Don’t let Stephanie Druktenis’s tough attitude, arm tattoos and impressive side arm fool you; she is a momma bear when she enters the doors of any of Ellensburg’s schools.

Druktenis is starting her first year of a three-year rotation as the School Resource Officer for the Ellensburg School District.

Druktenis is one of six police officers originally hired by the Ellensburg Police Department in 2008 with funds from the passage of the three-tenths of 1 percent sales tax. The tax helps fund police agencies throughout Kittitas County and unless it is passed again, it will expire in 2020.

According to Dan Hansberry, Captain of the Ellensburg Police Department, the department campaigned heavily to use that money to put more boots on the ground.

“We said we would use some of that money towards creating a school resource officer position because, up until then, there wasn’t one,” Hansberry said. “Over the past 12 or 13 years that we’ve had a school resource officer in the school, we’ve had several incidents where students have reported something to that officer.”

Hansberry believes it was that familiar face that made students feel comfortable enough to make those reports.

“That might have not have happened to a police officer they didn’t have a connection with and so there’s a lot of value there,” Hansberry said.

Druktenis is in her 10th year as a police officer and has worked mostly patrol before transitioning into this role as School Resource Officer. According to Druktenis, the change of assignments has released a protectiveness within her she had not expected.

Durktenis said, “Their safety is my responsibility and so that weighs heavy. Just like my own kids, when I go somewhere, I make sure everybody’s OK, you know, do they have everything they need. And so when I see a kid here who isn’t eating lunch, who doesn’t maybe have the right clothes that they should or looks sad or upset, just like I do with my own kids, I say, ‘I have some snacks!’ Or I ask,‘Is there something I can get for you?’ ‘Do you have the food that you need?’ ‘Do you need a sweatshirt?’ I didn’t anticipate the mom cop in me to come out so strong.”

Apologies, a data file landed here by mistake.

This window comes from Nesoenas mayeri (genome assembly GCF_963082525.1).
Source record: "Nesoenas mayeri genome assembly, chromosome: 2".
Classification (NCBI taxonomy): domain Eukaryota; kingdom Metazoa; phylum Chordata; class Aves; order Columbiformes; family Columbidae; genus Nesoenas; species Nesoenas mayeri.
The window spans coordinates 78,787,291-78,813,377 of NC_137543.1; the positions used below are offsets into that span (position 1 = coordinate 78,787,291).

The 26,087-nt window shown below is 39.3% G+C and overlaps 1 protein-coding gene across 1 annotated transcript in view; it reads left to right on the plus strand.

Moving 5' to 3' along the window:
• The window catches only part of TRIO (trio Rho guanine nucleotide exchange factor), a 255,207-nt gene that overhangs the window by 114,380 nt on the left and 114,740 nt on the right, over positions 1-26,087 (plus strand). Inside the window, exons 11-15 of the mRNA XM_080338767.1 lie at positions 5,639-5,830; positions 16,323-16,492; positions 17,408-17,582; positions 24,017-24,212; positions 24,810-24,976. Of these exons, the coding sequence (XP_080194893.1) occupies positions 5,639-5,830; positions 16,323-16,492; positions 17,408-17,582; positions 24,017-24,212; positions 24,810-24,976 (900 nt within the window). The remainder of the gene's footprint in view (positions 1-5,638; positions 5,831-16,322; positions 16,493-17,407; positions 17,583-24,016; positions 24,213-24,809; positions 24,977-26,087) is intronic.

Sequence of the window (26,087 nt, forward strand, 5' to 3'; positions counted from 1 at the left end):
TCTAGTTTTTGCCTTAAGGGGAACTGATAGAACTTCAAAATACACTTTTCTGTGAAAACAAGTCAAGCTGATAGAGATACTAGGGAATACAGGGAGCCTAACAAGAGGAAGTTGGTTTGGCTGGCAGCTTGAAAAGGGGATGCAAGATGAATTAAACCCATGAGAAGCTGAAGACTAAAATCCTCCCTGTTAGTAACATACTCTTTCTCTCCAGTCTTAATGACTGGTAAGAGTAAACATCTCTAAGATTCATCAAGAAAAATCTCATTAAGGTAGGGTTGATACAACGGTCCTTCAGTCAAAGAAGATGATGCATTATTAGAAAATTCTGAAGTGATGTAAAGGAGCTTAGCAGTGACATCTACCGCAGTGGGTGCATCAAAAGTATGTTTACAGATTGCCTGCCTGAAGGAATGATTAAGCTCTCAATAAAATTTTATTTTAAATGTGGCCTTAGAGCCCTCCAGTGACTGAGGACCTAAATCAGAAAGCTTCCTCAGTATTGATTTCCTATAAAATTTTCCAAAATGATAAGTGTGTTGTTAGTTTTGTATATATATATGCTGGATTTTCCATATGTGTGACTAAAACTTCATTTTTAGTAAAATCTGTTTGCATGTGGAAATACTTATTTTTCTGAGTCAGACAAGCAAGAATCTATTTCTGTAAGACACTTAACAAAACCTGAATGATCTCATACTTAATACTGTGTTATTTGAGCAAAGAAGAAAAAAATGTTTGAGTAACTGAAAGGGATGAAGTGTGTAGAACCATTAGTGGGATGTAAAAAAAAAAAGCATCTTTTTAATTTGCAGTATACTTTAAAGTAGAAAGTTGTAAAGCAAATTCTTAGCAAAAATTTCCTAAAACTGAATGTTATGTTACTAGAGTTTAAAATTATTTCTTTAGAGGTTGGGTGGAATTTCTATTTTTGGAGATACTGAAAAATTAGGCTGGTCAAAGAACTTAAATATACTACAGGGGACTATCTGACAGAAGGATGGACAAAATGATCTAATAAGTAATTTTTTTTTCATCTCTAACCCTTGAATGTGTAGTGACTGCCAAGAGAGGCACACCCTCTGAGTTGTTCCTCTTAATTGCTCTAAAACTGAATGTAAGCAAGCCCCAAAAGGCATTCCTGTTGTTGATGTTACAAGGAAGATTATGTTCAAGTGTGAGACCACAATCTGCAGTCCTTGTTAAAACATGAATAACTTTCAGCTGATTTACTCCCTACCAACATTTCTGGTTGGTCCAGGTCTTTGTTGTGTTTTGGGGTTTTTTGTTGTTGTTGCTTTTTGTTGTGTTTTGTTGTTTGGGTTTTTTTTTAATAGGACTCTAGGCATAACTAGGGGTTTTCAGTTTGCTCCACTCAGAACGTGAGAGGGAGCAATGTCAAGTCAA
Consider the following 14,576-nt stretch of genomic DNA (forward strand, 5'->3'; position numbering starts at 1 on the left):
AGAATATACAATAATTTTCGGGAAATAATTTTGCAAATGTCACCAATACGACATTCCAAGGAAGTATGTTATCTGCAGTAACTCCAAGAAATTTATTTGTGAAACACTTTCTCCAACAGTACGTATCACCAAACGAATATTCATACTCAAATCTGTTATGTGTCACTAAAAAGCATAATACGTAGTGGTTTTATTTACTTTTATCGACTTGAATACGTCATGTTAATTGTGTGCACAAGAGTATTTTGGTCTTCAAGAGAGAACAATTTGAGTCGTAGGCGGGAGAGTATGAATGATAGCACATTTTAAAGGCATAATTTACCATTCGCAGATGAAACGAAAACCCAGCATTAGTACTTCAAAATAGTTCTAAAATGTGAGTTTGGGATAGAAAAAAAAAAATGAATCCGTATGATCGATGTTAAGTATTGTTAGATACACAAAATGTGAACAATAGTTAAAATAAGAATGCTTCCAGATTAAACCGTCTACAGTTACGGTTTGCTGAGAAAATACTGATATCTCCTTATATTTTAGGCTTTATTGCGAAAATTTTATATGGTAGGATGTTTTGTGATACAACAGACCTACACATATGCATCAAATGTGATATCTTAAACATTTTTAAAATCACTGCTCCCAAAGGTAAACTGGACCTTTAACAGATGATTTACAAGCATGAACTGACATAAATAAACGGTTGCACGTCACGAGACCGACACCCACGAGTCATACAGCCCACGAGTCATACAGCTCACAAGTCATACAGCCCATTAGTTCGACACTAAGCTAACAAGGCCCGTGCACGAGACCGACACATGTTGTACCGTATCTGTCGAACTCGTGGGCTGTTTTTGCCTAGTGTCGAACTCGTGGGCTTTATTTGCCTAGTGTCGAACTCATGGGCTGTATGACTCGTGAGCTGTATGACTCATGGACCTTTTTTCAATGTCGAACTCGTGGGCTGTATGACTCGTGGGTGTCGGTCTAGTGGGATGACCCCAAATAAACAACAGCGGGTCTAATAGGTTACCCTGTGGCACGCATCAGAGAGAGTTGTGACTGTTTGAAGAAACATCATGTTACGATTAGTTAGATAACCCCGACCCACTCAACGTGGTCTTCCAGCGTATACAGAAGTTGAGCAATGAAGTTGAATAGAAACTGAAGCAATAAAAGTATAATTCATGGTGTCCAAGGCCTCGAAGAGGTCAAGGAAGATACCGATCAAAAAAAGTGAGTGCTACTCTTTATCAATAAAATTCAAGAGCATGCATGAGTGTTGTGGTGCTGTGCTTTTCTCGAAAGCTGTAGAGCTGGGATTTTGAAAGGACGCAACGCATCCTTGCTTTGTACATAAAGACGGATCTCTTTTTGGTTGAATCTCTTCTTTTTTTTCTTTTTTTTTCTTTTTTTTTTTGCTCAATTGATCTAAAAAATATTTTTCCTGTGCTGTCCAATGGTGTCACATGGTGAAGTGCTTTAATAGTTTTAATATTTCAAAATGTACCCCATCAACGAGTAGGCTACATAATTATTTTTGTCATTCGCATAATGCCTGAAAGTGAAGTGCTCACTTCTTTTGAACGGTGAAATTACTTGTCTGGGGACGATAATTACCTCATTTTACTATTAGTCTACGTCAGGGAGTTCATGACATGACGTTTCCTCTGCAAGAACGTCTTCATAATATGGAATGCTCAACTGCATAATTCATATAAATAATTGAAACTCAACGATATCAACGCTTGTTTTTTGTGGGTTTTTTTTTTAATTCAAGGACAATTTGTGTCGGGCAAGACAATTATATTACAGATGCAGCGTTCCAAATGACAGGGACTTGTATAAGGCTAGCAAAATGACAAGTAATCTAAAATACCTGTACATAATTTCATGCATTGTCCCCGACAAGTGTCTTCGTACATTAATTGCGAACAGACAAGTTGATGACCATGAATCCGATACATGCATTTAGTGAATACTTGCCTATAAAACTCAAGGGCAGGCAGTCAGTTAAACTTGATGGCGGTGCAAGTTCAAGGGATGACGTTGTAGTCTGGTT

Druktenis believes her background as a patrol officer has influenced how she interacts with her students. All those years of going into other people’s homes helped pull back a curtain revealing first hand some of the struggles and life styles some of her students may be living through today. Druktenis believes those experiences have made her a better person, a better police woman and a better resource officer.

“Sometimes the kids just come in to get snacks at lunch,” she said. “Others want somebody to talk to and sometimes that person is me. Some kids might be struggling and having a hard time. Some kids might have had adverse childhood experiences and just want to reach out.”

In addition to patrolling and establishing trust, Druktenis also serves as a resource for special services.

According to Druktenis, police can connect students with mental heath services, including counseling within the school, or informing students of food bank options. Druktenis also explained some students who walk into her office have very innocent questions. Sometimes they just want to know how law enforcement works or what constitutes as a crime.

Every morning, Druktenis stands guard as students enter EHS school doors. She makes a point to make eye contact, smile and ask each student she greets how their morning is going. Unbeknown to the students, behind her broad smile is a little worry about their well-being, similar to what you’d find in any parent.


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